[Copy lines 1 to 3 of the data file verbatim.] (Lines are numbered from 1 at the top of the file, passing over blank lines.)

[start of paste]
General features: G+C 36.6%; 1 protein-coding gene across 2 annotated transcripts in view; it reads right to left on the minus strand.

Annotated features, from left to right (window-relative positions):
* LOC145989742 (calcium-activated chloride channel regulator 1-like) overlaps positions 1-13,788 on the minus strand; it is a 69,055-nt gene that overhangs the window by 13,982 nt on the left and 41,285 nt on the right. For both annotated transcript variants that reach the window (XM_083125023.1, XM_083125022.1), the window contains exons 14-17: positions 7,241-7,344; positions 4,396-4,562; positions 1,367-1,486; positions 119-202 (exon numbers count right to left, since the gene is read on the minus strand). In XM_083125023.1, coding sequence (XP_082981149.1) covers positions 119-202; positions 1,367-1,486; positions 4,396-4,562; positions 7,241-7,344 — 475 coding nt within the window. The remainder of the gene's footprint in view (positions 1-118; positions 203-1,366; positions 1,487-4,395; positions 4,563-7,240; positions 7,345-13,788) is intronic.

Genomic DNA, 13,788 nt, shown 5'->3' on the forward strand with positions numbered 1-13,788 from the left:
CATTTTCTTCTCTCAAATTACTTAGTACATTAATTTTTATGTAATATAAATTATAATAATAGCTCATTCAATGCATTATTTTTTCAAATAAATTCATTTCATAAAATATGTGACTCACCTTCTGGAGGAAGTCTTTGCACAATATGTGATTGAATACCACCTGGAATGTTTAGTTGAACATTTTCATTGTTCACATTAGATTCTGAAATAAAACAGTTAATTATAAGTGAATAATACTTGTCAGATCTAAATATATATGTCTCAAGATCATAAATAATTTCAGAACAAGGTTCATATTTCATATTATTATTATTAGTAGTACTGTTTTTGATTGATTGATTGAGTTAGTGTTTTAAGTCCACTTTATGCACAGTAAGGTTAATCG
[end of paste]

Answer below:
General features: G+C 36.6%; 1 protein-coding gene across 2 annotated transcripts in view; it reads right to left on the minus strand.

Annotated features, from left to right (window-relative positions):
* LOC145989742 (calcium-activated chloride channel regulator 1-like) overlaps positions 1-13,788 on the minus strand; it is a 69,055-nt gene that overhangs the window by 13,982 nt on the left and 41,285 nt on the right. For both annotated transcript variants that reach the window (XM_083125023.1, XM_083125022.1), the window contains exons 14-17: positions 7,241-7,344; positions 4,396-4,562; positions 1,367-1,486; positions 119-202 (exon numbers count right to left, since the gene is read on the minus strand). In XM_083125023.1, coding sequence (XP_082981149.1) covers positions 119-202; positions 1,367-1,486; positions 4,396-4,562; positions 7,241-7,344 — 475 coding nt within the window. The remainder of the gene's footprint in view (positions 1-118; positions 203-1,366; positions 1,487-4,395; positions 4,563-7,240; positions 7,345-13,788) is intronic.